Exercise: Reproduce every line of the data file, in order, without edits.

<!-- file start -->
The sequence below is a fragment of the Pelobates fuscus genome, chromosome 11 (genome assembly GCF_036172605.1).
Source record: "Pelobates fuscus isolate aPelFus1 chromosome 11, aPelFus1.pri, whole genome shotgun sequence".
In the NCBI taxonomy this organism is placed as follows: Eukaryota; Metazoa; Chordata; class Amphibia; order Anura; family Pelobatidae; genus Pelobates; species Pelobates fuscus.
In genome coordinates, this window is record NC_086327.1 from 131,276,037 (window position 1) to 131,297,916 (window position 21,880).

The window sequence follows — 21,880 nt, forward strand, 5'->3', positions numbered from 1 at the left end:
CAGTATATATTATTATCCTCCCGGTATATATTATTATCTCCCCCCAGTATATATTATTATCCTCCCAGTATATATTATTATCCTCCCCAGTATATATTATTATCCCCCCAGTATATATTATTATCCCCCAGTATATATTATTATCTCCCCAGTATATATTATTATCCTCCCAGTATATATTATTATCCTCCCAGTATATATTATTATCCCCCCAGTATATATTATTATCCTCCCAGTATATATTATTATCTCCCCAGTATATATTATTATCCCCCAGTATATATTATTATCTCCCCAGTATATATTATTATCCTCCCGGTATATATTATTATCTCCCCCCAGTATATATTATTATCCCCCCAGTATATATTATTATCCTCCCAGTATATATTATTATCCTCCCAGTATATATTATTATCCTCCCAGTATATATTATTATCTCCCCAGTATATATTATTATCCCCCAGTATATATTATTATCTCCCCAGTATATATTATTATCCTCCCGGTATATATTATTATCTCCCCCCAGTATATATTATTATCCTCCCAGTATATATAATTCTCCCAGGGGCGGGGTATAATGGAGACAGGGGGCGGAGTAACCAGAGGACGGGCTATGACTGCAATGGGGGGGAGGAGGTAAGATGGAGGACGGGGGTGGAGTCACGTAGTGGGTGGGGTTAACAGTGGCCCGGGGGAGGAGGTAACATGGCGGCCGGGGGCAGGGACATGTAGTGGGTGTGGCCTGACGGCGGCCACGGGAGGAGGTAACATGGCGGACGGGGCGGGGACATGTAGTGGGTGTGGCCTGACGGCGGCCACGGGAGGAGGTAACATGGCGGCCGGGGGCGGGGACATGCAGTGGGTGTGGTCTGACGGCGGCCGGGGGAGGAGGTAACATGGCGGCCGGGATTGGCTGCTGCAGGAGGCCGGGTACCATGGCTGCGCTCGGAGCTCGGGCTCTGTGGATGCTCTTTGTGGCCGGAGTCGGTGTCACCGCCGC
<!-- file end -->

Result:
The sequence below is a fragment of the Pelobates fuscus genome, chromosome 11 (genome assembly GCF_036172605.1).
Source record: "Pelobates fuscus isolate aPelFus1 chromosome 11, aPelFus1.pri, whole genome shotgun sequence".
In the NCBI taxonomy this organism is placed as follows: Eukaryota; Metazoa; Chordata; class Amphibia; order Anura; family Pelobatidae; genus Pelobates; species Pelobates fuscus.
In genome coordinates, this window is record NC_086327.1 from 131,276,037 (window position 1) to 131,297,916 (window position 21,880).

The window sequence follows — 21,880 nt, forward strand, 5'->3', positions numbered from 1 at the left end:
CAGTATATATTATTATCCTCCCGGTATATATTATTATCTCCCCCCAGTATATATTATTATCCTCCCAGTATATATTATTATCCTCCCCAGTATATATTATTATCCCCCCAGTATATATTATTATCCCCCAGTATATATTATTATCTCCCCAGTATATATTATTATCCTCCCAGTATATATTATTATCCTCCCAGTATATATTATTATCCCCCCAGTATATATTATTATCCTCCCAGTATATATTATTATCTCCCCAGTATATATTATTATCCCCCAGTATATATTATTATCTCCCCAGTATATATTATTATCCTCCCGGTATATATTATTATCTCCCCCCAGTATATATTATTATCCCCCCAGTATATATTATTATCCTCCCAGTATATATTATTATCCTCCCAGTATATATTATTATCCTCCCAGTATATATTATTATCTCCCCAGTATATATTATTATCCCCCAGTATATATTATTATCTCCCCAGTATATATTATTATCCTCCCGGTATATATTATTATCTCCCCCCAGTATATATTATTATCCTCCCAGTATATATAATTCTCCCAGGGGCGGGGTATAATGGAGACAGGGGGCGGAGTAACCAGAGGACGGGCTATGACTGCAATGGGGGGGAGGAGGTAAGATGGAGGACGGGGGTGGAGTCACGTAGTGGGTGGGGTTAACAGTGGCCCGGGGGAGGAGGTAACATGGCGGCCGGGGGCAGGGACATGTAGTGGGTGTGGCCTGACGGCGGCCACGGGAGGAGGTAACATGGCGGACGGGGCGGGGACATGTAGTGGGTGTGGCCTGACGGCGGCCACGGGAGGAGGTAACATGGCGGCCGGGGGCGGGGACATGCAGTGGGTGTGGTCTGACGGCGGCCGGGGGAGGAGGTAACATGGCGGCCGGGATTGGCTGCTGCAGGAGGCCGGGTACCATGGCTGCGCTCGGAGCTCGGGCTCTGTGGATGCTCTTTGTGGCCGGAGTCGGTGTCACCGCCGC